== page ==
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The newest residence hall at Arizona State University in Tempe, the Tooker House, creates an impactful addition to the campus while addressing the intense solar radiation in Arizona. Solomon Cordwell Buenz’s (SCB) design consists of two parallel masses running east to west and interlocking diagonally in the middle. While the building has an expansive south-facing facade, the project mitigates solar radiation through multiple approaches.

Tooker House (Courtesy Bill Timmerman)

 

  • Facade
    Manufacturer

    Kovach Building Envelopes
  • Architects
    Solomon Cordwell Buenz
  • Facade
    Installer

    Kovach Building Envelopes (perforated aluminum louvers, perforated aluminum screen, aluminum window enclosure, sandstone panels), Diversified Interiors (exterior EIFS)
  • Facade
    Consultants

    Field Verified, Inc. (exterior wall consultant)
  • Location
    Tempe, AZ
  • Date of
    Completion

    2017
  • System
    Perforated aluminum louvers with vertically suspended truss, perforated aluminum screen, sandstone panels
  • Products
    Custom fabricated perforated aluminum screen and louvers, custom fabricated sandstone panels with aluminum window surrounds, Kingspan metal panels, Dryvit exterior EIFS

There are two primary facade systems at work on the southern-facing portion of the residence hall. The first is a system of perforated aluminum vertical louvers. The second system is a sandstone panel facade with punched aluminum windows. The remaining portions of the building are clad with insulated metal panels and perforated aluminum screens that link the building’s massings together. SCB chose a material palette which was reflective of the surrounding desert context.

Due to Tempe’s climate, the solar shading strategies were particularly important in the design approach. SCB conducted an intensive sun shading analysis on all facade exposures. The goal was to create a facade which achieved a 20-25% reduction of solar heat gain and offered visual transparency to the student rooms behind.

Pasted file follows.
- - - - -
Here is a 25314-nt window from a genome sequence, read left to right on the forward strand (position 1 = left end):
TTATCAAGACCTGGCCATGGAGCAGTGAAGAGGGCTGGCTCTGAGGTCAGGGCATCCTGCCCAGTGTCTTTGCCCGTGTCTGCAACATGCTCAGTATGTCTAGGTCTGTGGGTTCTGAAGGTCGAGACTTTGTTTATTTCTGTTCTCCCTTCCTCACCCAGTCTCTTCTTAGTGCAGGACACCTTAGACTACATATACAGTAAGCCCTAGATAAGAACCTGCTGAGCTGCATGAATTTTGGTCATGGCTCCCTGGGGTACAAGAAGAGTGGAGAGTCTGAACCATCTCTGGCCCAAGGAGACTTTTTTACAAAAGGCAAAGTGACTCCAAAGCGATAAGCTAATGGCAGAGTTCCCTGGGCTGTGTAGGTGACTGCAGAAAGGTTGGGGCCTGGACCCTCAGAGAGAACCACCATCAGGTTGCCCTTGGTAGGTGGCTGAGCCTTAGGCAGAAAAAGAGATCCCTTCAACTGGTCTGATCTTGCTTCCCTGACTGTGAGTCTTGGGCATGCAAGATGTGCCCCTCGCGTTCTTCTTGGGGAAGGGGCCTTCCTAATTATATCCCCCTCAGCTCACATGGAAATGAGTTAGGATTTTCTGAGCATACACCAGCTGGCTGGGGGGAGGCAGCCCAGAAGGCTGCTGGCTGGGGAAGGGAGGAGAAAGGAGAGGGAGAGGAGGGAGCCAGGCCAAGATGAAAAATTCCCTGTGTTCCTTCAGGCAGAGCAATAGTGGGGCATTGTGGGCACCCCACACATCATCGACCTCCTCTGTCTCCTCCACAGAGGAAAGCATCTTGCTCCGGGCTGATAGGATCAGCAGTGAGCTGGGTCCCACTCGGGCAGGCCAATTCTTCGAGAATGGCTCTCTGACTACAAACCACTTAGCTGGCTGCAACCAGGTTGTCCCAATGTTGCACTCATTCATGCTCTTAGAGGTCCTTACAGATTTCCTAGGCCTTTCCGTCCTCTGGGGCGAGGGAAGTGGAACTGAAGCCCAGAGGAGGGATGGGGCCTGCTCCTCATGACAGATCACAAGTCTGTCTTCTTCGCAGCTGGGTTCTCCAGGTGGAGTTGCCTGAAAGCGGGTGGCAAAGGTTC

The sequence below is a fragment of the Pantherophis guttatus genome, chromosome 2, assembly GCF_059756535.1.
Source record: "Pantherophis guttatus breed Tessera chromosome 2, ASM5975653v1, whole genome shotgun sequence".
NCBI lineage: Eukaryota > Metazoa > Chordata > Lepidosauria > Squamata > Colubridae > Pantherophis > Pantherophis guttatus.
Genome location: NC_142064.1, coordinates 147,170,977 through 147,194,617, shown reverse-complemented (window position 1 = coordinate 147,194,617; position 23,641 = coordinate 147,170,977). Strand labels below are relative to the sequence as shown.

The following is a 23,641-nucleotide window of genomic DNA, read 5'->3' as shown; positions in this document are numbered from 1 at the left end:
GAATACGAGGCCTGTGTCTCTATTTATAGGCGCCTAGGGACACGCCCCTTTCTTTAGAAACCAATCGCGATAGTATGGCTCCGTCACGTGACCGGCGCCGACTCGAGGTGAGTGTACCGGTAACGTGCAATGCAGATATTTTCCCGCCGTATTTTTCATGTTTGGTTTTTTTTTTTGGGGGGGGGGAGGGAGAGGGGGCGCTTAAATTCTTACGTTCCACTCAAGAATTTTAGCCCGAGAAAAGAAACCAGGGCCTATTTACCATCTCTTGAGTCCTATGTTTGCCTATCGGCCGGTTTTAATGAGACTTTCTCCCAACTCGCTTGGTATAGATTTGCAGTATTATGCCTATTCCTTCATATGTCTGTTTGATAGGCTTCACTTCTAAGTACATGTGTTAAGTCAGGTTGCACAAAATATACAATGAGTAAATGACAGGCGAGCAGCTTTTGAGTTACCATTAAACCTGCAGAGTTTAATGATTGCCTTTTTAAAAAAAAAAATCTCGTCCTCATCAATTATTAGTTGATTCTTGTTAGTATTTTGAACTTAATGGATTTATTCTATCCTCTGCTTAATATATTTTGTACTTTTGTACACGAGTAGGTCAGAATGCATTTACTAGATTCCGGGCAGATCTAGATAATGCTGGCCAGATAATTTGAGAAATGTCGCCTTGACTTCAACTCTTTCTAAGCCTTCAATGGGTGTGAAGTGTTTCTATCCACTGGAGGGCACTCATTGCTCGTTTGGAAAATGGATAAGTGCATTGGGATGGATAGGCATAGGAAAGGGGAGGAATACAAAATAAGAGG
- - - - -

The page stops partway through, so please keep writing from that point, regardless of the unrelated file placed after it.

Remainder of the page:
The perforated aluminum louver system wraps one portion of the south facade in an intricately textured design. The louvers are spaced twenty-two-inches apart on center on the south facades, with a more generous spacing on the  southeast-facing side. The louvers are then attached to a vertically suspended steel truss anchored into steel plates embedded in the concrete structure. A drainable exterior insulation finishing system (EIFS) is applied to the concrete as a backdrop to the aluminum louvers.

Each louver has a unique rotation which results in an pixelated pattern stretching across the three continuous facades. Every louver’s angle of rotation is set with screws and required coordination with the subcontractor to achieve the specific angle. As seen in the diagrams, when viewed as a whole, the facade emulates the waves of sand dunes and other natural patterns contextual to the region.

Facade detail diagram (Courtesy Solomon Cordwell Buenz)

In coordination with the facade manufacturer, Kovach Building Envelopes, the project team analyzed different louver shapes and monitored overall effectiveness and design aesthetics but also worked to make sure the design was cost efficient. The louvers ended up with a unique “airfoil” shape which softens their visual profile, opening up the facade to increased daylighting and views of the campus.

The material transitions to sandstone on the eastern portion of the south facade, and provides a change in scale in opposition to the louvers. It also delineates the dining hall program on the first level. The facade contains punched windows with aluminum surrounds extruded out, effectively creating external solar shading devices. Additionally, perforated aluminum cladding on stairs, bridges and terraces provides extra solar protection while maintaining ventilation in the open air spaces.

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